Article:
3. In September, the Seventh Circuit Court of Appeals lifted the stay on voter ID for the November elections, and the Government Accountability Board decided to implement the 2011 law. Now municipal clerks and the GAB say there is no money in their budgets to implement the law. Should the state issue emergency funds to the municipalities to implement voter ID? Or should the municipalities cut something else from their budgets to pay for implementing voter ID?

My opinion on the voter ID law is that in 95 percent of state, they never did come up with any proven voter fraud. If it’s not broke, why fix it. Assuming that there are some areas that have issues, they should have fixed those issues there. We have no problem in our rural area with voter fraud. I don’t know why you wouldn’t make it easier to vote. But having lost that argument, now it doesn’t make any sense to change the voting parameters and requirements and not expect that you are going to have an added expense to educate the people. So, yes. The state should allocate some money to get this done.

I will take the Republicans at face value. That it wasn’t done to stunt or shift the vote, but if that is really, truly the case, and you want everybody to vote, you should allocate money so notices can go out and people can do the proper thing. You would think that a change of this magnitude, you would have budgeted an X amount of money to make the first year or two as seamless as possible, to make voting as easy as possible. They didn’t allocate any money. That’s not very good planning.

4. Economists say that people having money to spend is what helps the economy improve and ultimately creates jobs. What is your opinion about increasing the minimum wage?

I would be in favor of increasing the minimum wage. It would benefit the overall economy. There would be more money for people. I don’t think you can live on the minimum wage now. What final figure we come to is all open to discussion. But yes, philosophically, we should raise the minimum wage. There was an interesting article about the CEO of an insurance company. In the 60s, he was homeless. He worked different jobs. If he took the minimum wage paid then and projected it up to (today), it would be about $10.50. It hasn’t done that. Here is a man, who has a GED and is the head of a company, who says it makes sense to raise the minimum wage. The purchasing power has been so hollowed out.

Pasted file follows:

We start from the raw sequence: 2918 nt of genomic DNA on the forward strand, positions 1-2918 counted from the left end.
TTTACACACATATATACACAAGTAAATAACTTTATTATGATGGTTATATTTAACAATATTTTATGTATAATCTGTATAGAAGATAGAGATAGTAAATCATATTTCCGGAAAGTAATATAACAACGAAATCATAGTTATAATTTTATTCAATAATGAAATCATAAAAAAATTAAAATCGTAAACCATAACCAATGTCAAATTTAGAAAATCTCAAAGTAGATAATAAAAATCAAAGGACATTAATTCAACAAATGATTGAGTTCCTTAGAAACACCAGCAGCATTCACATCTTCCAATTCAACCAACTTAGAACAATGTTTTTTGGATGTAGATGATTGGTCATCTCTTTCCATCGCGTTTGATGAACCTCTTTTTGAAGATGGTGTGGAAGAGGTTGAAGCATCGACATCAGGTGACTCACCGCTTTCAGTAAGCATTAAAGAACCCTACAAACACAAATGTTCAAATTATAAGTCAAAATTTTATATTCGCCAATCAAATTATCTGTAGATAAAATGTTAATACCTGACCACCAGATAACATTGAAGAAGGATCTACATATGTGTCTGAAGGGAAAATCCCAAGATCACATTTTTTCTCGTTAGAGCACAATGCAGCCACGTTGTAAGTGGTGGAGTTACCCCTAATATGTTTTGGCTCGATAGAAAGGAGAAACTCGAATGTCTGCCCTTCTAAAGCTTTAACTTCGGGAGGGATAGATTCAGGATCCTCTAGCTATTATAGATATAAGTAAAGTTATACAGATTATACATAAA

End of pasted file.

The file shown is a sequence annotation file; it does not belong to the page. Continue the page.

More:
5. The Legislative Fiscal Bureau is projecting a $1.8 billion budget deficit over the next two years. The Department of Health Services has asked for $760 million over the next two years to pay for Medicaid. Taxpayers would have saved $206 million under the current state budget if the federal Medicaid money had been accepted, according to the LFB.  If Medicaid in Wisconsin were expanded under the Affordable Care Act, taxpayers would save $261 to $315 million in 2015-2017, according the LFB. What is your opinion of accepting federal money for expanding Medicaid?

My opinion on accepting the Medicaid expansion money from the federal government so we can expand BadgerCare is a no-brainer. Not taking the money cannot be defended on any fiscal ground whatsoever. The money has been paid by taxpayers. It’s in Washington. My understanding of it is that if we would take the money, new people on BadgerCare would be 100 percent funded until 2020, then it drops to 90 percent.

Currently, BadgerCare is funded 60 percent by the federal government and 40 percent by the state. Because of the decisions being made by the government and legislature, we have to ask for the extra money. We’re paying 60/40 when we could get it for 100 percent, and after 2020, 90/10. That just doesn’t make any sense to me. I don’t think that’s good representation for the people of the 67th. Why would I pass up putting approximately 500 people in Dunn County and a little over a thousand people in Chippewa County, giving them the access to BadgerCare, why would I not do that? Over three or four biennium, it’s $31 million in Chippewa and $18 million in Dunn County, which is $49 million. (A total of) $49 million rippling through our economy and the health industry, plus you would have people, more than the size of the Village of Colfax, who would have insurance. I don’t know why we’re not doing that. I don’t think it can be defended on any logical, fiscal grounds at all. My answer is not partisan. This is not a partisan issue. This is dollars and cents, common sense. Why aren’t we doing that? Our representatives are elected to make fiscal decisions for their electorate, not to make policy statements.

Their argument was that they wanted people to take care of themselves. And there’s some validity to that. They don’t think the federal government would be able to keep up their end of the bargain. We take tons of money from the federal government for education and transportation. Their argument does not hold water. By that way of thinking, we should be turning down federal highway funds.

Editor’s Note: This paper sent an e-mail to Representative Tom Larson’s office on September 22, and after waiting a day or two for a reply, called Representative Larson’s Madison office to leave a message that he should contact this paper about doing an interview for a candidate profile article. As of press time, Representative Larson has not yet contacted this paper.